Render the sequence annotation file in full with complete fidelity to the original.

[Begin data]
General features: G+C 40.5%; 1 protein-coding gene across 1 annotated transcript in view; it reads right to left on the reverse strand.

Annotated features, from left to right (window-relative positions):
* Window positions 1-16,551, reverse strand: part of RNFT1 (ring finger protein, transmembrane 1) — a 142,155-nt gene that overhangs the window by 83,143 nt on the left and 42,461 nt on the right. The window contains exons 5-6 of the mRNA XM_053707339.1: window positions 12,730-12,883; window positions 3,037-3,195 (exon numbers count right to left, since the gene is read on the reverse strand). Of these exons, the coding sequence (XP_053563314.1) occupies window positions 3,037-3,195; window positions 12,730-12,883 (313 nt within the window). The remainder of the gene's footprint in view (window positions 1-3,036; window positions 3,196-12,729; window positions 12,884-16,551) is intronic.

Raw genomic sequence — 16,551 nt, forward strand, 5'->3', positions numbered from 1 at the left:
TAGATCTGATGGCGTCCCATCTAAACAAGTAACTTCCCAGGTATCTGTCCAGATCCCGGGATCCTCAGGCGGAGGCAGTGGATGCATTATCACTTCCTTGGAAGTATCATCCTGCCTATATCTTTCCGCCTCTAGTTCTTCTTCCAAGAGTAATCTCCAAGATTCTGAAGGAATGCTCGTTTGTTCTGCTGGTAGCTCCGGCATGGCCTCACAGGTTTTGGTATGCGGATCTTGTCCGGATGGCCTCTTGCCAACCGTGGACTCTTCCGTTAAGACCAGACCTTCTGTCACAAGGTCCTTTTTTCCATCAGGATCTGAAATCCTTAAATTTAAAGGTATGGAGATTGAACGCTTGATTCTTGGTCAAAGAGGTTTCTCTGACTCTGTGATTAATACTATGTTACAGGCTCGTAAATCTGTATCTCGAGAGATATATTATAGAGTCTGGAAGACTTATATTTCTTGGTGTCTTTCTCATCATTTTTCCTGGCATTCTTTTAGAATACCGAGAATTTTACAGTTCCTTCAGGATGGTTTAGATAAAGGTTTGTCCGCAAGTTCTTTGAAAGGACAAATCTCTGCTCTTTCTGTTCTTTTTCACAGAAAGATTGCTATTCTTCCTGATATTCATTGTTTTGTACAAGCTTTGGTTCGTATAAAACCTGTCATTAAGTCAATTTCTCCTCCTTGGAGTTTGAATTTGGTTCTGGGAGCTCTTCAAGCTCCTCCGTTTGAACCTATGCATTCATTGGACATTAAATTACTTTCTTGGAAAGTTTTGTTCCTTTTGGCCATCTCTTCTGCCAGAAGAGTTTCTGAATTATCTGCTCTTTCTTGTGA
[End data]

General features: G+C 40.5%; 1 protein-coding gene across 1 annotated transcript in view; it reads right to left on the reverse strand.

Annotated features, from left to right (window-relative positions):
* Window positions 1-16,551, reverse strand: part of RNFT1 (ring finger protein, transmembrane 1) — a 142,155-nt gene that overhangs the window by 83,143 nt on the left and 42,461 nt on the right. The window contains exons 5-6 of the mRNA XM_053707339.1: window positions 12,730-12,883; window positions 3,037-3,195 (exon numbers count right to left, since the gene is read on the reverse strand). Of these exons, the coding sequence (XP_053563314.1) occupies window positions 3,037-3,195; window positions 12,730-12,883 (313 nt within the window). The remainder of the gene's footprint in view (window positions 1-3,036; window positions 3,196-12,729; window positions 12,884-16,551) is intronic.

Raw genomic sequence — 16,551 nt, forward strand, 5'->3', positions numbered from 1 at the left:
TAGATCTGATGGCGTCCCATCTAAACAAGTAACTTCCCAGGTATCTGTCCAGATCCCGGGATCCTCAGGCGGAGGCAGTGGATGCATTATCACTTCCTTGGAAGTATCATCCTGCCTATATCTTTCCGCCTCTAGTTCTTCTTCCAAGAGTAATCTCCAAGATTCTGAAGGAATGCTCGTTTGTTCTGCTGGTAGCTCCGGCATGGCCTCACAGGTTTTGGTATGCGGATCTTGTCCGGATGGCCTCTTGCCAACCGTGGACTCTTCCGTTAAGACCAGACCTTCTGTCACAAGGTCCTTTTTTCCATCAGGATCTGAAATCCTTAAATTTAAAGGTATGGAGATTGAACGCTTGATTCTTGGTCAAAGAGGTTTCTCTGACTCTGTGATTAATACTATGTTACAGGCTCGTAAATCTGTATCTCGAGAGATATATTATAGAGTCTGGAAGACTTATATTTCTTGGTGTCTTTCTCATCATTTTTCCTGGCATTCTTTTAGAATACCGAGAATTTTACAGTTCCTTCAGGATGGTTTAGATAAAGGTTTGTCCGCAAGTTCTTTGAAAGGACAAATCTCTGCTCTTTCTGTTCTTTTTCACAGAAAGATTGCTATTCTTCCTGATATTCATTGTTTTGTACAAGCTTTGGTTCGTATAAAACCTGTCATTAAGTCAATTTCTCCTCCTTGGAGTTTGAATTTGGTTCTGGGAGCTCTTCAAGCTCCTCCGTTTGAACCTATGCATTCATTGGACATTAAATTACTTTCTTGGAAAGTTTTGTTCCTTTTGGCCATCTCTTCTGCCAGAAGAGTTTCTGAATTATCTGCTCTTTCTTGTGA